Friday, November 14, 2008

Stone Age Man in the Schoharie Valley

As time progressed, man became more advanced and intelligent. Their ceramics became more decorated, and their survival became less dependent on hunting and gathering.

After the Transitional Stage, 1300B.C.-1000B.C., came the Woodland Stage, which lasted from 1000B.C. to about 1500A.D., or the first contact with the white race. There are three phases in the Woodland Stage, the Early Woodland phase, also known as the Meadowood phase, the Middle Woodland phase, and the Late Woodland phase.

People who lived during the Meadowood Phase had a hunting, gathering, and fishing economy, but the growing of corn has not been proven. Burial customs were used more during this period, and included cremation and grave offerings. Ceramics were improved during the Meadowood phase, compared to the Transitional Stage. These ceramics are called “Vinette 1” and were crude, thick, and, in fact, are used for an identification characteristic of the time period. Also, gorgets, decorative chest ornaments, and stones with the effigy of birds are attributed to this time period. Projectile points during that time were thin, well made, and normally 2.25-2.75 inches long. Artifacts from this time period have been found in Schoharie County, including the Arthur Nahrwold farm in Middleburgh, and in the vicinity of Vroman’s nose.

After the Meadowood Phase came the Middle Woodland Period. These people used more complex methods and materials for their ceramics. These ceramics are called “Vinette 2”, and were used for, like Vinette 1, water and such, but, unlike Vinette 1, Vinette 2 also showed the artist’s “pride of creation.” Once again, agriculture cannot be proven during this time period. Middle Woodland people occupied the Paul Westheimer farm north of the Schoharie village. In the soil at the farm, there was found to be three occupation levels. The top-most layer was dated at around 1300A.D., and was occupied by a group of early Owasco. The middle layer was dated at 450A.D. and 410A.D. The middle layer held Fox Creek projectile points, which were found in the same layer with Middle Woodland ceramic pot fragments. The bottom layer was dated at 570B.C. and was filled with unusual projectile points and unidentified ceramics.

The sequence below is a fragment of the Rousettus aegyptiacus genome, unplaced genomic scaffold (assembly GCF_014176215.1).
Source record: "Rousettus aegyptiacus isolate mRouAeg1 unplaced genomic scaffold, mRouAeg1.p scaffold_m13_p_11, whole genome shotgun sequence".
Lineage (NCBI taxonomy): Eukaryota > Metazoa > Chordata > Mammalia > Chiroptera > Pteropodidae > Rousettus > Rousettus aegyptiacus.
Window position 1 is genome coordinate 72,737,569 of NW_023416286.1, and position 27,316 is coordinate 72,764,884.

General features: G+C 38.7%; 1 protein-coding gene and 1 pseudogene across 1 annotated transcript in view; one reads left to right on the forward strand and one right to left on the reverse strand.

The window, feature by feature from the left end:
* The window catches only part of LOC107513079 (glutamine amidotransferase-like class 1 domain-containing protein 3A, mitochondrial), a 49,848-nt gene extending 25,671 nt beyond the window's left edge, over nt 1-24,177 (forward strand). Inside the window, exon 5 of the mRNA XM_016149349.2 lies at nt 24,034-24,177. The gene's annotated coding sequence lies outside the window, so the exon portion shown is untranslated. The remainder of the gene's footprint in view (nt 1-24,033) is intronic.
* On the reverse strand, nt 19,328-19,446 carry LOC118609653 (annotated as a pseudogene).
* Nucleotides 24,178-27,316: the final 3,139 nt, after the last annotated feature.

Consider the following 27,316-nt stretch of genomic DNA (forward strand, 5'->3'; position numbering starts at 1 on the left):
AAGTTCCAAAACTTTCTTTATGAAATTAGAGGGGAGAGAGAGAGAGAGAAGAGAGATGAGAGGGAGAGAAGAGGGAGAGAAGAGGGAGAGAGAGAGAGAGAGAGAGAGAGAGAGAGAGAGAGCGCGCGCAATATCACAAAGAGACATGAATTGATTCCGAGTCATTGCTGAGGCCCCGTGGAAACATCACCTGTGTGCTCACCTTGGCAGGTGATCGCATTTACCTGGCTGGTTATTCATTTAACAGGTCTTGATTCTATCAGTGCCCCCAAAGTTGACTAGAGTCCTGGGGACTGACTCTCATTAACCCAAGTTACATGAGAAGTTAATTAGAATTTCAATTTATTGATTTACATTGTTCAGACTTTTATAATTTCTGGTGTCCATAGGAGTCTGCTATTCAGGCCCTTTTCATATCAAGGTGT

Owasco Indians had developed by 1000. These Indians cultivated vegetables, like corn and beans, and possibly pumpkins and squash. The ceramics that these Owasco Indians created could hold up to twelve gallons. Evidence of this culture was found at the Arthur Nahrwold farm, which is south of Middleburgh. Here, pipes, fire pits, and evidence of posts were found. The site at the Nahrwold site was occupied for about 150 years. Interestingly, no palisade walles were found, meaning this was an open town. Projectile points used by the Owasco were called “Levanna”. The final projectile points of this time period were called “Madison.”

It truly is amazing that there still could be undiscovered pots, projectile points, or whatever right under our feet.

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